Research for an independent study between Kristian Bjornard and Devin Halladay, exploring the synthesis of form and aesthetics, and the ideological context of those syntheses.
In recognizing that the graphic designer is essentially a public servant dressed up in an artist's clothes — i.e. that design is a cog in huge cultural infrastructures — we realize that design is a social act, a social exchange. It involves interpreting an entity's ideology through one's own and projecting it into the public like a lightshow — or for Marx, like a camera obscura.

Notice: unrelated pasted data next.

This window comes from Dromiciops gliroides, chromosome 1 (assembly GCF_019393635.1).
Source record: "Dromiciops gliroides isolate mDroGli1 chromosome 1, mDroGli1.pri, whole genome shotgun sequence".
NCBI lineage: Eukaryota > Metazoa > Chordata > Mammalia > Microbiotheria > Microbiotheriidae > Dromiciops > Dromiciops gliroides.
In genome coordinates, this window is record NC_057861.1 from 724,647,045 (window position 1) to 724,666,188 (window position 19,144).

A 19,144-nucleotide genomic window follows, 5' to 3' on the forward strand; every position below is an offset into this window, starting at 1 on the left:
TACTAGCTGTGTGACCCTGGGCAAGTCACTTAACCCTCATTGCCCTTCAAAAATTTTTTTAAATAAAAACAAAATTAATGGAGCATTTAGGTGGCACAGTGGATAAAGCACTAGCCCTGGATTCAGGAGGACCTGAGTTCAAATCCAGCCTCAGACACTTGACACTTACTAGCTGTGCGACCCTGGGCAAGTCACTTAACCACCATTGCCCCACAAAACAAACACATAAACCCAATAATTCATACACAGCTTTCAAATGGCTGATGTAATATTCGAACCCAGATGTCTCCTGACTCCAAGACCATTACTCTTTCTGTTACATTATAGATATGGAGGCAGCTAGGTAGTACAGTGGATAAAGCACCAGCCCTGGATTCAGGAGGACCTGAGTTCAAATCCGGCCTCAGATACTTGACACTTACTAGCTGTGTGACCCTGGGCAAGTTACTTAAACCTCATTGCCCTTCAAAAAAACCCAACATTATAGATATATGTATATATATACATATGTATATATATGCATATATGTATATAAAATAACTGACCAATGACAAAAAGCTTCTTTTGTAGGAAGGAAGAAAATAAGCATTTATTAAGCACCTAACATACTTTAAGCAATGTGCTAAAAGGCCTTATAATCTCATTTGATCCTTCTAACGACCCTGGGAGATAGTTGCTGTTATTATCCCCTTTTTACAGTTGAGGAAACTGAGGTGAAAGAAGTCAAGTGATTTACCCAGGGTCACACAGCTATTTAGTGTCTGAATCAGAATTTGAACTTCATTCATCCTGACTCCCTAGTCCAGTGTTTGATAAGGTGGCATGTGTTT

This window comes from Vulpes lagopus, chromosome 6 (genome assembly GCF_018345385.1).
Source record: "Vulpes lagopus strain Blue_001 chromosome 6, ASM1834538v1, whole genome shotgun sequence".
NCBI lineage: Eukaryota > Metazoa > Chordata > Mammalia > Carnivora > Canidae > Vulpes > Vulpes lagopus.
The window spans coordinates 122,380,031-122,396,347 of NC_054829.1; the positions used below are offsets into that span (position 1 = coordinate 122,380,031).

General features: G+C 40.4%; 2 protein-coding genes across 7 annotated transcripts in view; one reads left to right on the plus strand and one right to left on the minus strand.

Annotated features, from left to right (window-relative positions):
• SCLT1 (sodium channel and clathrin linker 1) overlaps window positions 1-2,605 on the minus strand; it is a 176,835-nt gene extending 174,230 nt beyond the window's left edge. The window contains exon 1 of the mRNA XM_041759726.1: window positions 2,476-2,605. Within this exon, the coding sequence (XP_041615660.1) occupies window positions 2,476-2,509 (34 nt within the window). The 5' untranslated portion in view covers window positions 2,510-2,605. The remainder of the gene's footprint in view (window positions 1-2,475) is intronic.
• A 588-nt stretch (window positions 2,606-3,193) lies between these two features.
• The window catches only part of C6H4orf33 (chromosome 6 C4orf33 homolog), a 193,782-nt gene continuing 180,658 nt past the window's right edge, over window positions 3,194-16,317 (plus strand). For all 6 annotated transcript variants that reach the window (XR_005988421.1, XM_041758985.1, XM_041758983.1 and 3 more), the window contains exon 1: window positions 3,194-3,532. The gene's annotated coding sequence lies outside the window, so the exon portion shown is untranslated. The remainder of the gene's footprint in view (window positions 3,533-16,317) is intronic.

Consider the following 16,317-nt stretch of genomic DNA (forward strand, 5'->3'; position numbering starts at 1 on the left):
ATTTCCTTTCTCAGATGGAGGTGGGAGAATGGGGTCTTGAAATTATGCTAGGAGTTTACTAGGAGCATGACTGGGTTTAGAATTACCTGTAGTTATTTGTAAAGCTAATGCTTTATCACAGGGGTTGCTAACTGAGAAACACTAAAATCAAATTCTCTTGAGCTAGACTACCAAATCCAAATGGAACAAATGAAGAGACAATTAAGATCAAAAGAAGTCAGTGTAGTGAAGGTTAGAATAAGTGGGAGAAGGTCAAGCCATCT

Circling back around to this after a long while…I'd like to try to start summarizing some things. The connection between aesthetics and ideology is obviously there but much more expansive than we envisioned at the outset of this study — ideology is pervasive in the transmission of symbols, on both sides of the equation (sender and receiver), and can be used to great effect in both the production of cultural artifacts and in the critique of culture. There's no escaping it — ideology is blood. (To be safe: ideology is innate). What's critical is that designers begin to understand the way their worldview influences their work all the way through its symbolic exchange with the viewer. Equally important is understanding how your work will be interpreted and used by the ideologies of others.